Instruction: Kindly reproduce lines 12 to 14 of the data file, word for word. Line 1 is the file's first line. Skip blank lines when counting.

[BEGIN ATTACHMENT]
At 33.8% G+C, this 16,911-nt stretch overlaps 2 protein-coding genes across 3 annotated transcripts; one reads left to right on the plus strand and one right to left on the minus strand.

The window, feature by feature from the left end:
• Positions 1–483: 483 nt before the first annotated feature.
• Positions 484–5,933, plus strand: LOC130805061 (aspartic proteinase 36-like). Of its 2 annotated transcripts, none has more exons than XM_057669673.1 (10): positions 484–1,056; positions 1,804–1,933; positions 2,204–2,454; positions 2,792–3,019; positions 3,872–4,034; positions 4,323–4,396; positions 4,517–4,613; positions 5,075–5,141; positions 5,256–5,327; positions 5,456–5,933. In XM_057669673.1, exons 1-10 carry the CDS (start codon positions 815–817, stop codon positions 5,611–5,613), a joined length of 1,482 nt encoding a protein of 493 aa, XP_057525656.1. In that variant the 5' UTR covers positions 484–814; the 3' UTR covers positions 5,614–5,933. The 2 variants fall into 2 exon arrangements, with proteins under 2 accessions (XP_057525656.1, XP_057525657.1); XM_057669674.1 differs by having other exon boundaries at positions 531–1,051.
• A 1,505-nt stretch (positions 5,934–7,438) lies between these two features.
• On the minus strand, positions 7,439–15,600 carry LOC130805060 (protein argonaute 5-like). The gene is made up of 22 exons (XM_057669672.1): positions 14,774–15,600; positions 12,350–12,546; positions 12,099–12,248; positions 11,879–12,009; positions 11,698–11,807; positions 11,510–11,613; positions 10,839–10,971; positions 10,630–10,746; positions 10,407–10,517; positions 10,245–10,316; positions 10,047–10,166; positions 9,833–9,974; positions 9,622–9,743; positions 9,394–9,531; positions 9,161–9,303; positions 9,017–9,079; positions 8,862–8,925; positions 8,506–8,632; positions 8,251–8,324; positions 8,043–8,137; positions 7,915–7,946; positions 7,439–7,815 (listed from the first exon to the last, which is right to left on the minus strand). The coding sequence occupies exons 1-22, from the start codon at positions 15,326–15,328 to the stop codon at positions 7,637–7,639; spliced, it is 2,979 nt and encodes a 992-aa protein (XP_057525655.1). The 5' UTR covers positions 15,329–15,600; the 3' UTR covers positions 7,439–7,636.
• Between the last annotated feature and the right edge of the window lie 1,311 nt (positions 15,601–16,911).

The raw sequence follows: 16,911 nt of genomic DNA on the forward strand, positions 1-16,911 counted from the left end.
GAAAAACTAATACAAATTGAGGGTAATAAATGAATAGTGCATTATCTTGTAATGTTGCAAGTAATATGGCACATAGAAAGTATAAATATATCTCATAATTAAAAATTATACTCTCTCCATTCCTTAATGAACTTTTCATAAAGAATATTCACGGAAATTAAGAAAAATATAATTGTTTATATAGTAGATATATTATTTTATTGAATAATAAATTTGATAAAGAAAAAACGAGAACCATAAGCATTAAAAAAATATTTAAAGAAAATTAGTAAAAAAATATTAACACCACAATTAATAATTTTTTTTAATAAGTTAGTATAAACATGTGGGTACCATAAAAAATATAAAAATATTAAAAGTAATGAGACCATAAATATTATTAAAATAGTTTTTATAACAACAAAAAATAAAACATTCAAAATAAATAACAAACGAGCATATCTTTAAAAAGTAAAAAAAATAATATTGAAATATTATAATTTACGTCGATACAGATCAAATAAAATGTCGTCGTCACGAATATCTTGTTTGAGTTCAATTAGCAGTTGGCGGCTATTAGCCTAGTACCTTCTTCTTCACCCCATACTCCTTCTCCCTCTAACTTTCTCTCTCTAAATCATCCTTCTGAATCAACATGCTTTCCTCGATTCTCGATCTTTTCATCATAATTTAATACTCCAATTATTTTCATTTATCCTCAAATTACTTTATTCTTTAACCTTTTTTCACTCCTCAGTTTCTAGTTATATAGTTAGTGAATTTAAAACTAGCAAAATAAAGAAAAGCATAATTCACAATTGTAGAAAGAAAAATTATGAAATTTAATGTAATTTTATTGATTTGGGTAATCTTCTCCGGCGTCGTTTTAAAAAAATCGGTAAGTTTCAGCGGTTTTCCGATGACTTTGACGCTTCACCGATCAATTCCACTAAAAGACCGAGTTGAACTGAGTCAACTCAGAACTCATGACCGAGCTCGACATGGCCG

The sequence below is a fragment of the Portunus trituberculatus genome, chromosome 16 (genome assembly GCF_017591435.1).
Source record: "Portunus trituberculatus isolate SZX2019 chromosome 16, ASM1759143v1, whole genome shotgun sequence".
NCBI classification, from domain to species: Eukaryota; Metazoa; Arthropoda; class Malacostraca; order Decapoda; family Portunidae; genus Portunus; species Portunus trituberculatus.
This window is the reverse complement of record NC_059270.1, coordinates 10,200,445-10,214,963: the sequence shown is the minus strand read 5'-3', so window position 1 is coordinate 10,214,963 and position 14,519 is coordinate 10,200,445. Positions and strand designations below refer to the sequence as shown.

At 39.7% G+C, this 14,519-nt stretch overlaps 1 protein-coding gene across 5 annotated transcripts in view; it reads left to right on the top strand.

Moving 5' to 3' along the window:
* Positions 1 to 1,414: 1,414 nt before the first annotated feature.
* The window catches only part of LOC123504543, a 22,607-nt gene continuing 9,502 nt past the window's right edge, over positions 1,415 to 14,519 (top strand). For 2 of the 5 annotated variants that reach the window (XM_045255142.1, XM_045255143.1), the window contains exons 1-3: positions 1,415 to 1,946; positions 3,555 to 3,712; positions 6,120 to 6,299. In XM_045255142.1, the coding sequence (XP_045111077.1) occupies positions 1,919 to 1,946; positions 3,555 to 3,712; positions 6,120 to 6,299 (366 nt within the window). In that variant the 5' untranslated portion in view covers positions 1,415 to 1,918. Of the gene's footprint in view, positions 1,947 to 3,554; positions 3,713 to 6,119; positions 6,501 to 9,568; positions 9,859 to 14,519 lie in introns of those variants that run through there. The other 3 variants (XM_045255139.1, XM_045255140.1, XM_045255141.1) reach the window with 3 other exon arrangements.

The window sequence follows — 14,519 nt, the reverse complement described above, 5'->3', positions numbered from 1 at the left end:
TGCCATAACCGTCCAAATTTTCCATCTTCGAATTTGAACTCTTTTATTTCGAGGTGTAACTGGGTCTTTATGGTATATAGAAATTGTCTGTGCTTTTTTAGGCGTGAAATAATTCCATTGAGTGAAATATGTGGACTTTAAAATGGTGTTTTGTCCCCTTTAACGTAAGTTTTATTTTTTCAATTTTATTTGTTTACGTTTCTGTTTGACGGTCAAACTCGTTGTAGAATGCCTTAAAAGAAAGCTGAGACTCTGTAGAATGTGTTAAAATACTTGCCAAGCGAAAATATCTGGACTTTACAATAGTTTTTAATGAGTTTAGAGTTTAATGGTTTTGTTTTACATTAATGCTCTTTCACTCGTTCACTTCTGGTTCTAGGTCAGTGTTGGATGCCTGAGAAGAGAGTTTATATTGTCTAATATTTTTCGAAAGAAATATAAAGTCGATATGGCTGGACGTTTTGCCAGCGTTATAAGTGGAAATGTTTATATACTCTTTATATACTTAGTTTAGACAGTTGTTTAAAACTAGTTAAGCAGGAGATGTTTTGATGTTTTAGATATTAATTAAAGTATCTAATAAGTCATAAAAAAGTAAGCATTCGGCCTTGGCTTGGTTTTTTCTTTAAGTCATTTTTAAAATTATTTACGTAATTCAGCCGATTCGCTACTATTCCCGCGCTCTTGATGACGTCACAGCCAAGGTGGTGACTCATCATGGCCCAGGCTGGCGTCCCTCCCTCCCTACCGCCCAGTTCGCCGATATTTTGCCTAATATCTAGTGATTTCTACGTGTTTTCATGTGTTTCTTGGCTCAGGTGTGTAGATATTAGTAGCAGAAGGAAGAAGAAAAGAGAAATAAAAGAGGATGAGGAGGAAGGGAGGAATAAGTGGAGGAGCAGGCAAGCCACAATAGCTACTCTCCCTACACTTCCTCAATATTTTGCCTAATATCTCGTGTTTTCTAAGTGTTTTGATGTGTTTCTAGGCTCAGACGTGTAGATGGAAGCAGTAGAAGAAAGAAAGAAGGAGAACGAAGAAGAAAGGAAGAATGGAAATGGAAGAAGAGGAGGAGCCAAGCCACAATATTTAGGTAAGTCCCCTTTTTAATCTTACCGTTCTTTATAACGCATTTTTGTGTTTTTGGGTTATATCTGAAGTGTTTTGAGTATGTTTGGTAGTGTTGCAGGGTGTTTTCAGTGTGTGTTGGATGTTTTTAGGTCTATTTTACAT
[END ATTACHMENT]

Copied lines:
NCBI classification, from domain to species: Eukaryota; Metazoa; Arthropoda; class Malacostraca; order Decapoda; family Portunidae; genus Portunus; species Portunus trituberculatus.
This window is the reverse complement of record NC_059270.1, coordinates 10,200,445-10,214,963: the sequence shown is the minus strand read 5'-3', so window position 1 is coordinate 10,214,963 and position 14,519 is coordinate 10,200,445. Positions and strand designations below refer to the sequence as shown.

At 39.7% G+C, this 14,519-nt stretch overlaps 1 protein-coding gene across 5 annotated transcripts in view; it reads left to right on the top strand.